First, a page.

Lester Joseph Brain
The man who led TAA in to the air in 1946, Lester Joseph Brain, was born in Forbes, NSW on 27 February 1903. He was the second son of Austin Lionel Bennet Brain and Katie Mary (née Murray).
Educated at Sydney Grammar School, he initially joined the Commercial Banking Company of Sydney until his acceptance as one of only five civilian applicants for the 12-month RAAF flying course at Point Cook, Victoria in 1923. Graduating at the head of his group of trainees, Brain was commissioned for the Air Force Reserve.
He moved to Queensland in April 1924 to become a pilot for Qantas. Among the highlights of his early years with the airline were: the first scheduled flight from Cloncurry to Camooweal on 7 February 1925; a week-long tour of outback Queensland flying Qantas Chairman Sir Fergus McMaster and his brother Francis to political meetings; and flying American LJ Stark in 1926 to prospect for gold across the Tanami Desert.
Given his experience in out back flying, Brain was selected In April 1929 to search for the crew of the Kookaburra, Keith Anderson and Robert Hitchcock. The pair had gone missing trying to rescue Sir Charles Kingsford Smith and Charles Ulm, who had crashed landed the Southern Cross near Wave Hill in Western Australia on their attempt to fly from Australia to England.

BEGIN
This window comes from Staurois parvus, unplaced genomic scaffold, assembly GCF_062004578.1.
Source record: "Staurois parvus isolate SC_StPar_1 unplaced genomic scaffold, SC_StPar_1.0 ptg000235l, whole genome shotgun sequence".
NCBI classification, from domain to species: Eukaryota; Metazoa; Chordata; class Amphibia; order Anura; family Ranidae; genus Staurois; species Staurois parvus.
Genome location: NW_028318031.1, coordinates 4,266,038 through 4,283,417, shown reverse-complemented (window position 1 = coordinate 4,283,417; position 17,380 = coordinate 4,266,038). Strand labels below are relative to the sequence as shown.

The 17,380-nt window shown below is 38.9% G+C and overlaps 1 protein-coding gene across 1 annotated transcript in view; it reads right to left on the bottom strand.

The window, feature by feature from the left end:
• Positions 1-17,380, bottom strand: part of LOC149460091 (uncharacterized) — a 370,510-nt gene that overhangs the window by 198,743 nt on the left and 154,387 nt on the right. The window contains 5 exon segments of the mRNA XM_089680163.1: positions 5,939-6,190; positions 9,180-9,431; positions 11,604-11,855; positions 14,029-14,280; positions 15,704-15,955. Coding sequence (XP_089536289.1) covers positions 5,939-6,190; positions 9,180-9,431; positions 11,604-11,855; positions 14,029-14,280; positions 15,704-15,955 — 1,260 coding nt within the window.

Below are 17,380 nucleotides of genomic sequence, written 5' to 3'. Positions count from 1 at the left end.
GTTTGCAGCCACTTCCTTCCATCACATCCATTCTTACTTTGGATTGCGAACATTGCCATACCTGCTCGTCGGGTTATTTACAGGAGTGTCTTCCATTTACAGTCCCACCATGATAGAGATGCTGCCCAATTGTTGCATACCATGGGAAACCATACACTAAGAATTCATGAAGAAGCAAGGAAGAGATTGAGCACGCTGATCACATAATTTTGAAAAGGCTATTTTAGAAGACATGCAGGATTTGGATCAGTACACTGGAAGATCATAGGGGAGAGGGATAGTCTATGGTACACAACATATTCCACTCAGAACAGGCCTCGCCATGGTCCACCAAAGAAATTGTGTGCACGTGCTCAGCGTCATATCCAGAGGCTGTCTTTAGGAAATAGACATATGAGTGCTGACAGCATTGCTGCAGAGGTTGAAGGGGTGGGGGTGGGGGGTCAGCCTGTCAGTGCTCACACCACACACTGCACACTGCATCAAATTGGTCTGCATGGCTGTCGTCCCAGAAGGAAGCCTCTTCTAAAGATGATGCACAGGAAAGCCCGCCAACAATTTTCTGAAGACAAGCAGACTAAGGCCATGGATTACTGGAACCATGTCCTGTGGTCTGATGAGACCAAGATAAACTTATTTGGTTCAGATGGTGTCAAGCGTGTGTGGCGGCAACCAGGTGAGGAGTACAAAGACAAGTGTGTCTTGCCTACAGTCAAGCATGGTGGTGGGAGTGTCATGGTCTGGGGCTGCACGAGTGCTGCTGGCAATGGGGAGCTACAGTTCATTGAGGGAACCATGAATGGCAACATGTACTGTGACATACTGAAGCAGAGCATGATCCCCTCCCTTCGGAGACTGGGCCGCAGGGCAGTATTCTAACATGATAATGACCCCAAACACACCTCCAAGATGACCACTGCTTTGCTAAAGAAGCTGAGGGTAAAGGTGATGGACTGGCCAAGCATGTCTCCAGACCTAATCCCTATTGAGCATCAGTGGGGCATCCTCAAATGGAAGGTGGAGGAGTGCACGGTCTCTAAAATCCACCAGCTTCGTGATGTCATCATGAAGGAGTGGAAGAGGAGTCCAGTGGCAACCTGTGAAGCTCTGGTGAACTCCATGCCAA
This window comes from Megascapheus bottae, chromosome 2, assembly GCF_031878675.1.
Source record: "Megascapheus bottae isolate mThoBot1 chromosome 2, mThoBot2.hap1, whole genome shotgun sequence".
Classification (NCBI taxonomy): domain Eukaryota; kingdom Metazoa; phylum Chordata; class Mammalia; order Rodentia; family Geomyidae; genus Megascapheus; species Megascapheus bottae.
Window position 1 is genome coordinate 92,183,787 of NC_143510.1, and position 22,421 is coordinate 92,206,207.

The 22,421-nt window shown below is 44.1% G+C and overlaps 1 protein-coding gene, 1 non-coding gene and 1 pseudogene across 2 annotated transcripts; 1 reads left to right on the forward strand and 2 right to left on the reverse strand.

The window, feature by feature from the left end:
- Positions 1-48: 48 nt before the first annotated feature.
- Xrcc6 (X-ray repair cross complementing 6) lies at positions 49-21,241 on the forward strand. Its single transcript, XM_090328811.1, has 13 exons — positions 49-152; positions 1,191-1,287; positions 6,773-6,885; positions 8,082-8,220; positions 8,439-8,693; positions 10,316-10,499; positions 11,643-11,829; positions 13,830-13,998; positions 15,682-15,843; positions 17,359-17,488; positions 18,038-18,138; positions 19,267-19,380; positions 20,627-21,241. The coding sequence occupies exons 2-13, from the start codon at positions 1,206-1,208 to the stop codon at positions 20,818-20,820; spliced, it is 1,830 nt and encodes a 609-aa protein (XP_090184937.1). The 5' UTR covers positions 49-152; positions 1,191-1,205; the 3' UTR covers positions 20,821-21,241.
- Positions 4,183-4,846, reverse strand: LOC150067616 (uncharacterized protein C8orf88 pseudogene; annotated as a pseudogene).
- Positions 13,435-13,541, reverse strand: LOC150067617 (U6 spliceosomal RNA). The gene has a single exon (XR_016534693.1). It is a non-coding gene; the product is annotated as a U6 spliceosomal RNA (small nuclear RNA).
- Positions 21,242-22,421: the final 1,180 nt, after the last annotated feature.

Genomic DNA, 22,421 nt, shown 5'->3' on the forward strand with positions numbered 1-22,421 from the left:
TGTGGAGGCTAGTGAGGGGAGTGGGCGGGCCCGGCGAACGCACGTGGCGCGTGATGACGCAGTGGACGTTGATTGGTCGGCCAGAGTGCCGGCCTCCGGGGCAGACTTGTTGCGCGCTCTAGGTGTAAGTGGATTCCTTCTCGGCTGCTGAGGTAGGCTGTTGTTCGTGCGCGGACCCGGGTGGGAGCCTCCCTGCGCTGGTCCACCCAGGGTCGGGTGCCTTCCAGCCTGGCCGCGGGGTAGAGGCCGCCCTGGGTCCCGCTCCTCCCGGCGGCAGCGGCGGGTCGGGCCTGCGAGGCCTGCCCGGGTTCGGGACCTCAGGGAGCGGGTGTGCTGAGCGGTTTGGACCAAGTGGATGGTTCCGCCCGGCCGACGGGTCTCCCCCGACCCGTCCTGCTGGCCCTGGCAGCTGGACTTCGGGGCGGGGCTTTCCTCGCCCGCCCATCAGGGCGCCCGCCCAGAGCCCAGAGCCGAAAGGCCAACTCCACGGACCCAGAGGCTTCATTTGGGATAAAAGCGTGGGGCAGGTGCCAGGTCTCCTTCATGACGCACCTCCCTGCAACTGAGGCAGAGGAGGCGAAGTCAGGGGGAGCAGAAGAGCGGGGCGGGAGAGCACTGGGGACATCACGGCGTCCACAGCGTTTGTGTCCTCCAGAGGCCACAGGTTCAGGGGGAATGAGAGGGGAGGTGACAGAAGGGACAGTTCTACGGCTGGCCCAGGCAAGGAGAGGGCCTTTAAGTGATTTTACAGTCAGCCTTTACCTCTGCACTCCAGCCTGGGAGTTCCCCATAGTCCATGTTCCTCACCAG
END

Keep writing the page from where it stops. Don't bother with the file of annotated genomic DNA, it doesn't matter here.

Brain successfully located the Kookaburra, but unfortunately Anderson and Hitchcock perished. In May that same year, he rescued two British pilots, Moir and Owen, after they crash-landed at Cape Don in Arnhem Land. For these efforts he was awarded the Air Force Cross.
In 1927, he was appointed Chief Instructor at Qantas’s Brisbane Flying School as well as its local branch manager. He later became Chief Pilot. When the head office transferred to Brisbane, Brain had extra responsibilities including sales, demonstrations and agency tours.
In 1934 as Flight Superintendent, Brain ferried Qantas’s first DH 86 four engine airliner from Britain. He initially rejected the aircraft with its single pilot configuration due to his knowledge on the effects of fatigue on pilots on long haul flights. The aircraft cockpit was re-designed to cater for two pilots. He also flew a number of inaugural flying boat services for Qantas.